Some cities taking the 'free' out of 'free public library'
America's tradition of free public libraries may be in jeopardy.
This warning was sounded by the Colorado Author's League during a meeting of the American Library Association (ALA) here this week.
The specific case that prompted Colorado authors to raise their voices was that of the Denver Public Library. It recently gained national notoriety by slapping on the highest nonresident user fee in the nation: Those who live outside the Denver city limits must pay $10 for the privilege of each visit to the library . . . unless they purchase a library card, which can cost from $100 to $350 per year.
Arlington Heights Public Library in Illinois also has instituted a nonresident fee, in this case $75 per year. Libraries in Massachusetts and New York, among others, have drastically increased fees for overdue volumes, while those in a number of other states face major budget deficits and are cutting back services drastically.
According to the ALA, the severity of the library-funding shortage varies greatly from community to community. Many libraries are healthy and strong, while some are feeling the economic pinch on cities. However, ''most libraries face the challenge of inflated costs and are having to adjust their budgets accordingly,'' the ALA acknowledges.
Calling free use of libraries the ''cornerstone of the educational and cultural aspirations of our state and our nation,'' Colorado authors - including Clive Cussler (''Raise the Titanic'') and Joanne Greenberg (''I Never Promised You a Rose Garden'') - oppose the fees because ''the library is an essential working tool for writers and others who depend on research for their livelihood. . . .''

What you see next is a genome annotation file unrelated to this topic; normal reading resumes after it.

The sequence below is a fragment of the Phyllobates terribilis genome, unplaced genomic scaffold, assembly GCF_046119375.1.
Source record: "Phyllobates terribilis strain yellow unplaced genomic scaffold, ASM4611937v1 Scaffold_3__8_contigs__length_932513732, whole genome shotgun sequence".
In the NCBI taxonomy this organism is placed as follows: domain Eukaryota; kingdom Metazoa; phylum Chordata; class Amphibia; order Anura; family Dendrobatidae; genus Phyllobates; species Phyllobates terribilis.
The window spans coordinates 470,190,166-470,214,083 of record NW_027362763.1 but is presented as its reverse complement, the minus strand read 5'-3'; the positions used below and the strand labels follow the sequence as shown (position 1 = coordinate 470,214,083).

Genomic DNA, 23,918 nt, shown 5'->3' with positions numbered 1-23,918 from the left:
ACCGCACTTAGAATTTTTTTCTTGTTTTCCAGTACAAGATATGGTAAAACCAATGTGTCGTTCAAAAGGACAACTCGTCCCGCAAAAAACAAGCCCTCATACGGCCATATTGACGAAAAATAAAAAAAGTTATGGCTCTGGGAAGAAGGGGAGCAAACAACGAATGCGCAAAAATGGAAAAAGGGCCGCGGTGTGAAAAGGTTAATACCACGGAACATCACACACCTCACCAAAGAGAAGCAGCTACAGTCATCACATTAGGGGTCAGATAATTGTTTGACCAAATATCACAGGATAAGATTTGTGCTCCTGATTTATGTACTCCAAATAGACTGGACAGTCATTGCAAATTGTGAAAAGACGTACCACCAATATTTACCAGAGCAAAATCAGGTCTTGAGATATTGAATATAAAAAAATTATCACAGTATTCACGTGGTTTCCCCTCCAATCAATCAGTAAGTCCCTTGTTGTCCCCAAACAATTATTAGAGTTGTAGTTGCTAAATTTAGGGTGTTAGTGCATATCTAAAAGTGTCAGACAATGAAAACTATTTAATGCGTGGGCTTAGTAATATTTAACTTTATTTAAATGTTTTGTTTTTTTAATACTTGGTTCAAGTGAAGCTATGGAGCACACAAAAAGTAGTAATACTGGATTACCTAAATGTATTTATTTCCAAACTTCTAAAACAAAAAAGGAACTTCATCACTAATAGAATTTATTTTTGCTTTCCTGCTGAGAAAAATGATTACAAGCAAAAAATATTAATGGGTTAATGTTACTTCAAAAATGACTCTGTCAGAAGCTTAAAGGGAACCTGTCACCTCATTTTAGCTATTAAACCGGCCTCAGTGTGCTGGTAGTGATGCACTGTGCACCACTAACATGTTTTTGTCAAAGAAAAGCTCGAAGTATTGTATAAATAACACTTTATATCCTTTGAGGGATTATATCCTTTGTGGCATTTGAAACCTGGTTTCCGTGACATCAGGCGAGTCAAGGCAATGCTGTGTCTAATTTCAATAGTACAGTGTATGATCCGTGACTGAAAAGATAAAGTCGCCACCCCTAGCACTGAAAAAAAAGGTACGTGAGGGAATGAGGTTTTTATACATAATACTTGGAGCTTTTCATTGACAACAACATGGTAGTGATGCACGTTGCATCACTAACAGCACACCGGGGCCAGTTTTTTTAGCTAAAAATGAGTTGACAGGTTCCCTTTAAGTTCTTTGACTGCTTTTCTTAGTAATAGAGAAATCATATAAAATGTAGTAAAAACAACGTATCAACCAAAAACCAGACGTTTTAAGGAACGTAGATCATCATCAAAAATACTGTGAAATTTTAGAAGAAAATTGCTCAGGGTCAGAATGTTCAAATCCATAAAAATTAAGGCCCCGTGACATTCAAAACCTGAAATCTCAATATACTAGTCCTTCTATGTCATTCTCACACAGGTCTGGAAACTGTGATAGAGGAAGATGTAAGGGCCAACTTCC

''It's not the established writers with best-selling books or who have won Pulitzer prizes that will be hurt. It is the beginning, unpublished author who will suffer,'' argues Mr. Cussler. He lived on welfare after writing two books that did not sell before ''Raise the Titanic'' became a best seller.
The Denver Public Library is one of the nation's major repositories of historic material on the American West. James Michener did a great deal of his research for the book ''Centennial'' here. ''Denver Public Library is a regional resource,'' argues John Dunning, author of four novels.
Yet this library, as most libraries, is supported mainly by local funds. The Denver Public Library has tried to get support from the state Legislature without success. Besides establishing the fee, the library has cut back services substantially. Since the fee has been instituted, the number of people visiting the library has declined, although the number of Denver residents applying for library cards has jumped up significantly. According to the authors, the Denver situation is complicated by a widespread antagonism between Denverites and residents of the sprawling and rapidly growing communities that surround it.
Nationally, there are a number of bright spots in the public library scene, the ALA points out. In Birmingham, Ala., 76 percent of the voters approved a new library tax; in Orange County, Calif., county supervisors voted a 12 percent increase in library operating funds; in Baltimore, a new budget will allow the opening of two new branches and increase the amount the system can spend for new books by 15.6 percent; and in Columbus and Youngstown, Ohio, voters have overwhelmingly approved a new library tax.